Disease group Keratinization disorders
Synonymous Dowling-Degos Disease-1, Reticular pigment anomaly of flexures
Estimated prevalence Unknown
OMIM 179850
Inheritance Autosomal dominant
Gene (s) KRT5 (148040)


Dowling-Degos disease (DDD) belongs to the genetically heterogeneous group of reticulate pigment disorders of the skin. This group of disorders shows similar clinical features (see table 1) and includes Galli-Galli disease (GGD), Kitamura's disease (RPK), Haber's syndrome (HS), and reticulate acropigmentation of Dohi (RAD).1, 2
DDD was differentiated from acanthosis nigricans by Dowling and Freudenthal in 19383 and described as a reticulate pigmentation dermatosis by Degos and Ossipowski in 1954 4. Mutations in KRT5 gene (12q13.13) have been identified as pathogenic. 5, 6


Clinical Description

Onset of the disease is during (early) adolescence. Patients present with reticulated hyperpigmented macules, mainly located in the flexures and large body folds. The lesions appear as round to oval hyperpigmented lentigo‐like macules of various sizes that may coalesce. Hyperkeratosis is occasionally present. Pitted perioral acne-like scars are additional features, as well as comedo-like hyperkeratotic follicular papules on the neck and axillae.1 Pruritus in flexural areas has been reported. Genital and perianal reticulated pigmented lesions have also been described.7 Generally, the disease is progressive with age.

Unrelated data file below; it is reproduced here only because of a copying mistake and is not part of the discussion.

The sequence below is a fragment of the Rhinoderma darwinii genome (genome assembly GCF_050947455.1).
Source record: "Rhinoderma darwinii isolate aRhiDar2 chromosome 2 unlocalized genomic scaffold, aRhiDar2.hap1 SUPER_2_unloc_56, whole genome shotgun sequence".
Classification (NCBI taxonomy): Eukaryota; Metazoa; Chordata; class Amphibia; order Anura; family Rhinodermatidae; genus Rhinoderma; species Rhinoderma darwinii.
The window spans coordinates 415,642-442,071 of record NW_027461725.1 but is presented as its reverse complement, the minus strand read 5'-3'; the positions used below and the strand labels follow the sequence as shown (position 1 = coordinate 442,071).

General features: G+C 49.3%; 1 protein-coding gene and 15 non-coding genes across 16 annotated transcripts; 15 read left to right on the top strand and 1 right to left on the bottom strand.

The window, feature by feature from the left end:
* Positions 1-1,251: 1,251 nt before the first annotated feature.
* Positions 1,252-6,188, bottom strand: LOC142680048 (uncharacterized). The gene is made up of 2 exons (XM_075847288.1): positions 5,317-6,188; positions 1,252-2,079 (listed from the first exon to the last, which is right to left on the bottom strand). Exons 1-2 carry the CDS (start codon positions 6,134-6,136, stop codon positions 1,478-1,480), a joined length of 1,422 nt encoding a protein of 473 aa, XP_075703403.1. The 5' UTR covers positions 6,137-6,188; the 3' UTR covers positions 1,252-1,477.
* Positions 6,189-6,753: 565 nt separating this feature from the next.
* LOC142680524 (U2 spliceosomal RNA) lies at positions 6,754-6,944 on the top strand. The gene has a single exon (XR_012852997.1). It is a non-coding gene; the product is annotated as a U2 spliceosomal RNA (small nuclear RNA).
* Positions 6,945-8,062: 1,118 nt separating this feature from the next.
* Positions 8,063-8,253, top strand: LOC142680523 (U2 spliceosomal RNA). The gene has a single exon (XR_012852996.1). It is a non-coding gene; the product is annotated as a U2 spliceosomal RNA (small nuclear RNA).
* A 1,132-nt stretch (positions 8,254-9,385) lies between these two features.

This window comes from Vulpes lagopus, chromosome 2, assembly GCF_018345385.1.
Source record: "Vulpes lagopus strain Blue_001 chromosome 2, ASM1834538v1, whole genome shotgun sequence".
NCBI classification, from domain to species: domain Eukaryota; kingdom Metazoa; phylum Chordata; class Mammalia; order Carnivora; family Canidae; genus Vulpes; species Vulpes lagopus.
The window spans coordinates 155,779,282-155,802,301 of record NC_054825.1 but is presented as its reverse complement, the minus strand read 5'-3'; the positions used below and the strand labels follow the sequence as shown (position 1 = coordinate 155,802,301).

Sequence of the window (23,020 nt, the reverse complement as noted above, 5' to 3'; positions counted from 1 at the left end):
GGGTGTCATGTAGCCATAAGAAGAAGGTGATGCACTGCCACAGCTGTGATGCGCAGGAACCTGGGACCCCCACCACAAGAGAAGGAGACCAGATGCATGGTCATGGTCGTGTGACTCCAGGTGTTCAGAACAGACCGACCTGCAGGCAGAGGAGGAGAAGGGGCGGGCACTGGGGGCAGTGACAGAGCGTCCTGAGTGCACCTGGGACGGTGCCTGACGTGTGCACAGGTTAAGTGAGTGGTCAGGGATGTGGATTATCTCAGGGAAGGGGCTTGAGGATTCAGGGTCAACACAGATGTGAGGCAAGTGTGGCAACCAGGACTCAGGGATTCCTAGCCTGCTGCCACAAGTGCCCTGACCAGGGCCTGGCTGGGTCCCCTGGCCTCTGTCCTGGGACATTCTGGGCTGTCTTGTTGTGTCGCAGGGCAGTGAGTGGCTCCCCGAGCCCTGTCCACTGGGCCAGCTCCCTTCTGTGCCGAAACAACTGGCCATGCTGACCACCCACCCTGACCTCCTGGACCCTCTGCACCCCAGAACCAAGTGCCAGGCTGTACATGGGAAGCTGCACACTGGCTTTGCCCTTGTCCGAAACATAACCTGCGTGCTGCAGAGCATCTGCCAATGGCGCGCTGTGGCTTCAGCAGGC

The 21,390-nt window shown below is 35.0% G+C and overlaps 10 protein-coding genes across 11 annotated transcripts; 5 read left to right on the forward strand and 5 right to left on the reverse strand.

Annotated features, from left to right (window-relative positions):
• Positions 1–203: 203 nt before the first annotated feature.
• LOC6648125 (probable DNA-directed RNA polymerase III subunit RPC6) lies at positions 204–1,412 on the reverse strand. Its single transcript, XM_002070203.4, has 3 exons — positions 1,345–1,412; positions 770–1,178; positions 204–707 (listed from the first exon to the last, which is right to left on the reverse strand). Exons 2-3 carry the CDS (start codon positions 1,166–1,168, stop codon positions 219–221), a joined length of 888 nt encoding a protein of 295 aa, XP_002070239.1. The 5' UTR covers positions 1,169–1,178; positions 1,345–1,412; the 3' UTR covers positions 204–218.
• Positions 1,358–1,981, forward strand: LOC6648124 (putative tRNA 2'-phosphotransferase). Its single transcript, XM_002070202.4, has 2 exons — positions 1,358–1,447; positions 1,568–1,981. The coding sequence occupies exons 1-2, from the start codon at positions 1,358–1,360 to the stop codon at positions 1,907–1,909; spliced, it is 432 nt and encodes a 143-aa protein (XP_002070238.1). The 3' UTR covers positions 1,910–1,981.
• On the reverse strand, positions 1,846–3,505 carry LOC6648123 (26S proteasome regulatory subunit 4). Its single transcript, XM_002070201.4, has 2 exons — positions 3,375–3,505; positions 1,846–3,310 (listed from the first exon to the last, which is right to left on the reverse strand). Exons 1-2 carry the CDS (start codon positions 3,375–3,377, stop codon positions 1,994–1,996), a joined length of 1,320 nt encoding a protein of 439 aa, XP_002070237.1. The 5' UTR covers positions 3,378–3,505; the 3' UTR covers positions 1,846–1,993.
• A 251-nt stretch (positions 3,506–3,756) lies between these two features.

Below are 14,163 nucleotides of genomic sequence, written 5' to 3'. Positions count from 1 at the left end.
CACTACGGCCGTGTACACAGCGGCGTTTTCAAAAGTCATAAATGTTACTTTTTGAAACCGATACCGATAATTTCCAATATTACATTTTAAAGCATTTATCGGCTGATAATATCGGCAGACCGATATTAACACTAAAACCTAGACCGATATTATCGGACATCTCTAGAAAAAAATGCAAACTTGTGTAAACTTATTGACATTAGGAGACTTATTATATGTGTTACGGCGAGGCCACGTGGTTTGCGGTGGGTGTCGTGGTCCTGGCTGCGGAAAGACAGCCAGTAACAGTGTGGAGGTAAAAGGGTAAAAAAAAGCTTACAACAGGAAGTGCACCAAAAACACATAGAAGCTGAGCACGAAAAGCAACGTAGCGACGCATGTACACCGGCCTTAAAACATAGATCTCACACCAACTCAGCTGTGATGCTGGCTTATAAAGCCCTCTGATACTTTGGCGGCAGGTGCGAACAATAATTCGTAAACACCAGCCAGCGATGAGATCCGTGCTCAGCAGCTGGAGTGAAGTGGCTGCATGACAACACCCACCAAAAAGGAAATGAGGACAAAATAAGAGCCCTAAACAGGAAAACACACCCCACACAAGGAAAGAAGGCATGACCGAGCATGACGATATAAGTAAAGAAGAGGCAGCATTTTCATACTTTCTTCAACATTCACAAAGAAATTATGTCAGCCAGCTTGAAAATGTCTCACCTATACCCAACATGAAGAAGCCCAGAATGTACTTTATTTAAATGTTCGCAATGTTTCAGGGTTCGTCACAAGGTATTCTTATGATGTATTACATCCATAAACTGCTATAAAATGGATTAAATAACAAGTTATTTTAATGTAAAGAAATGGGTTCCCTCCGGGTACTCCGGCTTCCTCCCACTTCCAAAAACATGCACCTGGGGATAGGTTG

Various mutations in the KRT5 gene region have been identified to cause this condition. The pathomechanism is not entirely clear. Mutations in the KRT5 gene are also responsible for other skin disorders that include pigmentation abnormalities, e.g., epidermolysis bullosa simplex with mottled pigmentation. These similarities suggest a role of KRT5, and probably its dimerization partner KRT14, in melanin transfer from melanocytes to keratinocytes.6 Recently, mutations in POGLUT1, POFUT1 and PSENEN have been associated with DDD. POGLUT1 and POFUT1 play a critical role in Notch signaling, essential for regulating melanocyte and keratinocyte proliferation and differentiation and result phenotypically in a more diffuse distribution of pigmentary changes.8, 9 PSENEN gene mutations affect the Notch signaling pathway by modification of an enhancer gene that encodes a component of γ‐secretase protein complex. Patients harboring this mutation present with hidradenitis suppurativa and DDD like lesions, localized to the scrotum.10 



The various reticulate pigment disorders share many clinical features, which makes them hard to distinguish, based solely on clinical and histopathological findings. This is especially the case for DDD and GGD, which share most of their clinical characteristics, and it was suggested that GGD, caused by a KRT5 mutation allelic to those seen in DDD, is a variant of DDD.5, 11

Histologically, GGD shows a moderate to severe acantholysis of the suprabasal epidermis, an important feature to distinguish it from DDD. Histopathologic criteria of DDD include hyperkeratosis, thinning of the suprapapillary epithelium, elongated rete ridges with basal hyperpigmentation, dermal melanosis and fibrosis along rete ridges. There is no increase in melanocyte number.1 If genetic testing is performed, sequencing of KRT5, POFUT1, POGLUT1 and PSENEN genes is recommended. In a patient presenting with generalized DDD, mutations in POFUT1 genes are most likely.2


Table 1. Differentialdiagnosis of Dowling-Degos disease (DDD)




Clinical features

Histologic features

Distinctions from DDD

Dowling‐Degos disease



Reticulated hyperpigmented macules over the flexural areas with perioral pitted scars and comedone‐like papules